Truth is, I think relapse has often been considered a natural part of the recovery process. We have occasionally had women leave our program and then contact us later to report they relapsed. However, they are also proud to describe how they used the tools they gained at Blue Monarch to pick themselves back up this time, instead of spiraling out of control.
Let's face it - the days of the complimentary relapse are over. What's out there now is so much more potent, so much more deadly, the same amount that used to feel good will now kill you. Relapse is no longer an option.
The challenging journey of recovery often takes me back to a time when I was a child, struggling with my own challenge. I hated the water, and in fact, after a week of swimming lessons, the instructors gave my parents their money back. The last day was humiliating for them, I'm sure, because while all the other kids were diving off the board and swimming under water to the other side, all I could do was dip my head in the water without holding my nose, and barely dog paddle to keep myself alive.
Nevertheless, every time we went to the Olympic sized pool at a nearby state park, I was determined to jump off the high diving board. I really don't know why I put myself through this self-inflicted torture, but I felt some kind of overwhelming obligation to conquer my fears and overcome the challenge.
Many times I got to the top of the ladder and then chickened out. Even though the ladder was completely packed with people, I carefully backed down the ladder past every angry, grumbling swimmer, until I landed safely back on the ground.
This is so much like the struggle I see our women experience here. They desperately want to conquer their addiction. They want it so badly! So they fearfully climb the ladder - and even back down a few times before they eventually make it to the edge of the high diving board.
The day I finally got the nerve to jump off the high diving board, I held my nose, shut my eyes, and then leapt into thin air. It seemed like I fell forever, and since my eyes were shut, landing in the water came as a sudden shock. I quickly struggled to rise to the surface for air and was horrified to discover someone had put a lid on the pool! I couldn't get out! I struck the lid over and over with my fist and went into a complete panic. I knew for sure I would drown.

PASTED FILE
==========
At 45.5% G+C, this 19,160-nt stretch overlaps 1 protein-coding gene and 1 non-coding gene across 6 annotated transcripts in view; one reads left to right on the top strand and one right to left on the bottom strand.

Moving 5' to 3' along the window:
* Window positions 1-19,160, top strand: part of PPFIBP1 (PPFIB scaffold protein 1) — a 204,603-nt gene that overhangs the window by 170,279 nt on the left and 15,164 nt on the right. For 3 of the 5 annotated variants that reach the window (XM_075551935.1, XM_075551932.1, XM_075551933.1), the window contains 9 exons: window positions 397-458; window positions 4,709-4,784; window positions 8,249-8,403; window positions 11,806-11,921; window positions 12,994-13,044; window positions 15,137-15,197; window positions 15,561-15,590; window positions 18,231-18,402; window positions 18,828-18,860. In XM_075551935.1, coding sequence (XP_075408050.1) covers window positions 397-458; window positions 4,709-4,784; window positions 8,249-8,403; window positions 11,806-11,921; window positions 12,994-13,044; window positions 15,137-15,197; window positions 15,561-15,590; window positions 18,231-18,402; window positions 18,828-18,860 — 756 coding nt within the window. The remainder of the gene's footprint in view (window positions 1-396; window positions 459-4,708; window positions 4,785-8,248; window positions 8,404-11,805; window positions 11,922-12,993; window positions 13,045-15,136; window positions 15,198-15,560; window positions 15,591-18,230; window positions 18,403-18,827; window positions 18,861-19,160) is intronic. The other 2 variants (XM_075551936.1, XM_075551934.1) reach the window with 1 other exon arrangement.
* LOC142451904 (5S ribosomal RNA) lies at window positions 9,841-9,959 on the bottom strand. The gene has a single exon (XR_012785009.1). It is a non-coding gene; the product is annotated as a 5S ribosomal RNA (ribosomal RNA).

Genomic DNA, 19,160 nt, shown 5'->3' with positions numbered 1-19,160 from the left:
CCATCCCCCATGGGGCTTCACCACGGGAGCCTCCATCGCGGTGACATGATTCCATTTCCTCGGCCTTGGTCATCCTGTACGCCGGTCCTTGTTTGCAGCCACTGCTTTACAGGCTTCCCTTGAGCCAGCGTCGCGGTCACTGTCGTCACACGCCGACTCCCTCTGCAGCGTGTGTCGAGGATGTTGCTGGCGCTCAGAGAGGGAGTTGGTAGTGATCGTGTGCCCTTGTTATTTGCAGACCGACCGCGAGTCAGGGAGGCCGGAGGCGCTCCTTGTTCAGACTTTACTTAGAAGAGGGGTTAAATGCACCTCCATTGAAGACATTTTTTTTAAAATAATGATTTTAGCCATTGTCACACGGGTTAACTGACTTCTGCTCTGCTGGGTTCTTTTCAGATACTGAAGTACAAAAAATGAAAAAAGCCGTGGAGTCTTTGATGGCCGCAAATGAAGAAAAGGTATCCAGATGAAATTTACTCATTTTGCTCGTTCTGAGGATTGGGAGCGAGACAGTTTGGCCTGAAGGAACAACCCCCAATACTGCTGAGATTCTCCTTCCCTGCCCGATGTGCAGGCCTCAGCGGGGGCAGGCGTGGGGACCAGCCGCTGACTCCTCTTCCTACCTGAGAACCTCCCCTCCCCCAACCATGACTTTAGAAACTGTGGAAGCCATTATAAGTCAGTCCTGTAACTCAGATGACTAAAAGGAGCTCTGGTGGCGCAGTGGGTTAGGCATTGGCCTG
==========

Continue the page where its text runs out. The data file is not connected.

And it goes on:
Then it occurred to me to open my eyes. When I did, I discovered the world was upside down. What I thought was the surface of the water was actually the floor of the pool. In fact, there were my father's feet in front of me.
He reached down, grabbed my hand, and pulled me out of the water. "What in the world were you doing down there?"
I believe this is exactly what happens sometimes with people who relapse. They conquer their fear of sobriety (because there really is a fear of success and the unknown), they painfully climb that enormous ladder of recovery, finally make it to the edge of the diving board, then jump off into their new lives of hope and uncertainty. But when their world gets turned upside down because of sadness, regret, discouragement, or simply feeling overwhelmed, they head downward for help and not up.
The deadly gang we battle is so large and out of control, I'm not sure what we do to reel that monster back. What we can do, though, is follow the advice of the amazing women we serve. We can tell the ones we love, who are struggling with possible relapse, "Please open your eyes, look up, and grab the hand of your Heavenly Father who is reaching for you." He does care. And this is the crazy part - it's free.
Thank you, Lord, for Blue Monarch - a place where women can learn the true solution to addiction and relapse. Please protect every single woman who has ever crossed our threshold, that she will look to you before her child ever has to live without her. Amen
*When I polled the women at Blue Monarch, each one of them said the only solution was having a personal relationship with God and relying on Him for strength. They saw no other way to overcome addiction and relapse.